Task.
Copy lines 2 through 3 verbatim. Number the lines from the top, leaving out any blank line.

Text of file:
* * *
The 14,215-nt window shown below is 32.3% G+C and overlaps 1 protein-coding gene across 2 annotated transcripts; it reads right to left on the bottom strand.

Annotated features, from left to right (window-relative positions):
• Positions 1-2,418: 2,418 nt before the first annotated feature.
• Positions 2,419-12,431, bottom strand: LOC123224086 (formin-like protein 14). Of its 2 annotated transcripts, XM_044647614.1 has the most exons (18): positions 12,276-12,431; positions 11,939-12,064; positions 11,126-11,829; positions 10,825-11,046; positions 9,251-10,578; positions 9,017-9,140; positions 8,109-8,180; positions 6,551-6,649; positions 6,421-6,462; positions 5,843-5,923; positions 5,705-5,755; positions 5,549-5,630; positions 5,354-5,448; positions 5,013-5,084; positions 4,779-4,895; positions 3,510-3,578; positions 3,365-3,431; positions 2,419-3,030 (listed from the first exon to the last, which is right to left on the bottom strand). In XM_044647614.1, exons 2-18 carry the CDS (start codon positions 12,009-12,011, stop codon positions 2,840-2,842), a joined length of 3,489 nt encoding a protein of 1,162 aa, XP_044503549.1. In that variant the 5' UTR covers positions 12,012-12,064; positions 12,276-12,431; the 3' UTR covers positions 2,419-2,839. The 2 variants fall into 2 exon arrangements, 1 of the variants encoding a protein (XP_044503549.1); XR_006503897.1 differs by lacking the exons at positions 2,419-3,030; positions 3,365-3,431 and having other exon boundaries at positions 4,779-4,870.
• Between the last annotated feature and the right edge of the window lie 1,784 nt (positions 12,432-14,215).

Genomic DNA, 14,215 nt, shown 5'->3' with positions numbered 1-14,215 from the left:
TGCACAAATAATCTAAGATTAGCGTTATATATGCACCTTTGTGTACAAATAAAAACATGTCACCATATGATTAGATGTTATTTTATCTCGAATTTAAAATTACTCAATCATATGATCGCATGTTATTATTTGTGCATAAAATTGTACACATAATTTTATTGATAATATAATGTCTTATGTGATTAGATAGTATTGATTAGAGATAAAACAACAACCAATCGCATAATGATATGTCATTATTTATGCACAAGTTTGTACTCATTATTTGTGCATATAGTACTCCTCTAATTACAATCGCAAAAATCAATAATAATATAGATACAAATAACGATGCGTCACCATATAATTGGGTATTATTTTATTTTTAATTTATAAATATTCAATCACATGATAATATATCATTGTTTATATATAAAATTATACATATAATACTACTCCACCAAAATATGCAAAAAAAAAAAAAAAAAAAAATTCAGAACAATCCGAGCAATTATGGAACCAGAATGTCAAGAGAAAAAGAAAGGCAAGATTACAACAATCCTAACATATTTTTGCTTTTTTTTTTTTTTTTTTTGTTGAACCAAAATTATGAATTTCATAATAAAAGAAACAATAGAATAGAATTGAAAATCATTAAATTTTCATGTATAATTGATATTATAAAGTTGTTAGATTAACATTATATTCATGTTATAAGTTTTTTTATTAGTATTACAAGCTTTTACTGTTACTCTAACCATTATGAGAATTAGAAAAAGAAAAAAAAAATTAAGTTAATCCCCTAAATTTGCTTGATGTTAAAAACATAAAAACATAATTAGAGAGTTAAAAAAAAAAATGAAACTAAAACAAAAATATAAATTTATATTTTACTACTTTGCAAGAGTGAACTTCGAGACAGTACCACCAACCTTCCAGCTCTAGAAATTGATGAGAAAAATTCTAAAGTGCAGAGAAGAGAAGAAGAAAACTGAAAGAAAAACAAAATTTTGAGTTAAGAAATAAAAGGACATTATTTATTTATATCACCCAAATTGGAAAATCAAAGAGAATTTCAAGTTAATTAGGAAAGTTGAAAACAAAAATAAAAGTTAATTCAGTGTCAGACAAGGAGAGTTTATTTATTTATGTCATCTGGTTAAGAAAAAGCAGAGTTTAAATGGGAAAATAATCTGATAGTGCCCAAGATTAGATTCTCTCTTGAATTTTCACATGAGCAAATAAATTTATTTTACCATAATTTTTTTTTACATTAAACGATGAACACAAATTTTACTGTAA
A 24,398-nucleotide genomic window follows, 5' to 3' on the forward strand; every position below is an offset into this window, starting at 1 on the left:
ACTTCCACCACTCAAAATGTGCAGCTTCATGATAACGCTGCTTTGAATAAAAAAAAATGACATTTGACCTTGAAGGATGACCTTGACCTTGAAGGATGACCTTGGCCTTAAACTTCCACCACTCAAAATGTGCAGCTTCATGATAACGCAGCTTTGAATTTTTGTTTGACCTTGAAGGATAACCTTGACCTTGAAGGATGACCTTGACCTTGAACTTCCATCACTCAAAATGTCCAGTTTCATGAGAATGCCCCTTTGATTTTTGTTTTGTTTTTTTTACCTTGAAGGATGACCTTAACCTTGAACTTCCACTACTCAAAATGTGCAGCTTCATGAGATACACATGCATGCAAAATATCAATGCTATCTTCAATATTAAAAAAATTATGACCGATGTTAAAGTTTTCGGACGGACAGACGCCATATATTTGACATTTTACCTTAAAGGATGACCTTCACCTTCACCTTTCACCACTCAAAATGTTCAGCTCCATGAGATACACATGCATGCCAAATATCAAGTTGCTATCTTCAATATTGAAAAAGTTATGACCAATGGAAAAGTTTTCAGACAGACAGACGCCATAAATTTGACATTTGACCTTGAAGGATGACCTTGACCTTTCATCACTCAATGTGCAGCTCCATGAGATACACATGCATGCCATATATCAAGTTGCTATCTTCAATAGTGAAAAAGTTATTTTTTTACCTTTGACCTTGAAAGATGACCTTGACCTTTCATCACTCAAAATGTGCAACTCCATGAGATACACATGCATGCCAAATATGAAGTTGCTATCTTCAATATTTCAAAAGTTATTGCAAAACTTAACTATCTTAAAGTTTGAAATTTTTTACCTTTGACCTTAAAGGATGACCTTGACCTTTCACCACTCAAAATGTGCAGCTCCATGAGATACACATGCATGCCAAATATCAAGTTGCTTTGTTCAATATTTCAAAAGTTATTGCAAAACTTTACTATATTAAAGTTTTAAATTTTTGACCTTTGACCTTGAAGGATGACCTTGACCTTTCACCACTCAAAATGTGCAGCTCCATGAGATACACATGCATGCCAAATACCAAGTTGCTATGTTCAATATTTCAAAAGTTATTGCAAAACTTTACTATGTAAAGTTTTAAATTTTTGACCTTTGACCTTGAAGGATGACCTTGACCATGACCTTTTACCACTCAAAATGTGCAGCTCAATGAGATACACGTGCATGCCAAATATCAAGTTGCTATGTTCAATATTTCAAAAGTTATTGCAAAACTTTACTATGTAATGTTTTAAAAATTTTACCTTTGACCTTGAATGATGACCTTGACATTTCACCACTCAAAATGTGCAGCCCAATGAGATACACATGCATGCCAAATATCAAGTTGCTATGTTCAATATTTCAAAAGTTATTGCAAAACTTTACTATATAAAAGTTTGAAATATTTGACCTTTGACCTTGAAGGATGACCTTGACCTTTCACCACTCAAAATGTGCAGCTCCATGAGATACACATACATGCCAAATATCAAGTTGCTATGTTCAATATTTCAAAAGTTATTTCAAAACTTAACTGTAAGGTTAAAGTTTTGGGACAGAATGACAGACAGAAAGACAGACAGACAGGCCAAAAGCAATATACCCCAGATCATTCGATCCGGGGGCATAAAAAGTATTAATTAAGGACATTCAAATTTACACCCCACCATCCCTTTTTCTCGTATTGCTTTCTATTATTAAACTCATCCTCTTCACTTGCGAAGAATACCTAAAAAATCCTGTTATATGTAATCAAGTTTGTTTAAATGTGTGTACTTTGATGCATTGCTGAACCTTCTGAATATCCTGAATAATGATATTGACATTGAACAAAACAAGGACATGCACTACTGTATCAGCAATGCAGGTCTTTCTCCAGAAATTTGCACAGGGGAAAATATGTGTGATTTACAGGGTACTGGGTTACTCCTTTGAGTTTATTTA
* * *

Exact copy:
Annotated features, from left to right (window-relative positions):
• Positions 1-2,418: 2,418 nt before the first annotated feature.